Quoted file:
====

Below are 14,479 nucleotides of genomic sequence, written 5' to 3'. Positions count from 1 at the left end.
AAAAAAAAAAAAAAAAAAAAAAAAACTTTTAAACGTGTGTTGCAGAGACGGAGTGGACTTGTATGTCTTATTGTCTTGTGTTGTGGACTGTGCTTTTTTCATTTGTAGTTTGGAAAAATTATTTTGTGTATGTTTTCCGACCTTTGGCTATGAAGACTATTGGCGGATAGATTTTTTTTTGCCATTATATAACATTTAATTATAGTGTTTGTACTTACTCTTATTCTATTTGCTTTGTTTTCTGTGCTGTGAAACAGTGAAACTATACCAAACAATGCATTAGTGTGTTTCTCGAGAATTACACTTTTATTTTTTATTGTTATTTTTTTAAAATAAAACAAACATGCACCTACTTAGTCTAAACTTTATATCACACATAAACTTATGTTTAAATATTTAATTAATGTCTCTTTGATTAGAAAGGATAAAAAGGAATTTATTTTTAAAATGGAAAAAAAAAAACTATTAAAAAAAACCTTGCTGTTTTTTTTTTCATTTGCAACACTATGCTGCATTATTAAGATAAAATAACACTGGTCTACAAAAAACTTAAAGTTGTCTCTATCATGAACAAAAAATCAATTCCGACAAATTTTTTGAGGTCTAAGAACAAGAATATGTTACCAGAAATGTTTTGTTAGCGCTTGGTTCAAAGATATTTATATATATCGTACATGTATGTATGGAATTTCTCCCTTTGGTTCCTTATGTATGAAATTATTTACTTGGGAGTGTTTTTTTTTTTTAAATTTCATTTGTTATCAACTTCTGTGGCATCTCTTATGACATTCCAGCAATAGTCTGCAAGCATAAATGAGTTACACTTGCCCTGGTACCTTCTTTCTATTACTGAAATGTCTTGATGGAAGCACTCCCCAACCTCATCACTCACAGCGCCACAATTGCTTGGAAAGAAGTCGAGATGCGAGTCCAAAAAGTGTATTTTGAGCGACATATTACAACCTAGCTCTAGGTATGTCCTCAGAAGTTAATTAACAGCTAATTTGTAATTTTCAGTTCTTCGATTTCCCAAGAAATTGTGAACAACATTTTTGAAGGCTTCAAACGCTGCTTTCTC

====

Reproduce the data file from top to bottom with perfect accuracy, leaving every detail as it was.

Below are 14,479 nucleotides of genomic sequence, written 5' to 3'. Positions count from 1 at the left end.
AAAAAAAAAAAAAAAAAAAAAAAAACTTTTAAACGTGTGTTGCAGAGACGGAGTGGACTTGTATGTCTTATTGTCTTGTGTTGTGGACTGTGCTTTTTTCATTTGTAGTTTGGAAAAATTATTTTGTGTATGTTTTCCGACCTTTGGCTATGAAGACTATTGGCGGATAGATTTTTTTTTGCCATTATATAACATTTAATTATAGTGTTTGTACTTACTCTTATTCTATTTGCTTTGTTTTCTGTGCTGTGAAACAGTGAAACTATACCAAACAATGCATTAGTGTGTTTCTCGAGAATTACACTTTTATTTTTTATTGTTATTTTTTTAAAATAAAACAAACATGCACCTACTTAGTCTAAACTTTATATCACACATAAACTTATGTTTAAATATTTAATTAATGTCTCTTTGATTAGAAAGGATAAAAAGGAATTTATTTTTAAAATGGAAAAAAAAAAACTATTAAAAAAAACCTTGCTGTTTTTTTTTTCATTTGCAACACTATGCTGCATTATTAAGATAAAATAACACTGGTCTACAAAAAACTTAAAGTTGTCTCTATCATGAACAAAAAATCAATTCCGACAAATTTTTTGAGGTCTAAGAACAAGAATATGTTACCAGAAATGTTTTGTTAGCGCTTGGTTCAAAGATATTTATATATATCGTACATGTATGTATGGAATTTCTCCCTTTGGTTCCTTATGTATGAAATTATTTACTTGGGAGTGTTTTTTTTTTTTAAATTTCATTTGTTATCAACTTCTGTGGCATCTCTTATGACATTCCAGCAATAGTCTGCAAGCATAAATGAGTTACACTTGCCCTGGTACCTTCTTTCTATTACTGAAATGTCTTGATGGAAGCACTCCCCAACCTCATCACTCACAGCGCCACAATTGCTTGGAAAGAAGTCGAGATGCGAGTCCAAAAAGTGTATTTTGAGCGACATATTACAACCTAGCTCTAGGTATGTCCTCAGAAGTTAATTAACAGCTAATTTGTAATTTTCAGTTCTTCGATTTCCCAAGAAATTGTGAACAACATTTTTGAAGGCTTCAAACGCTGCTTTCTC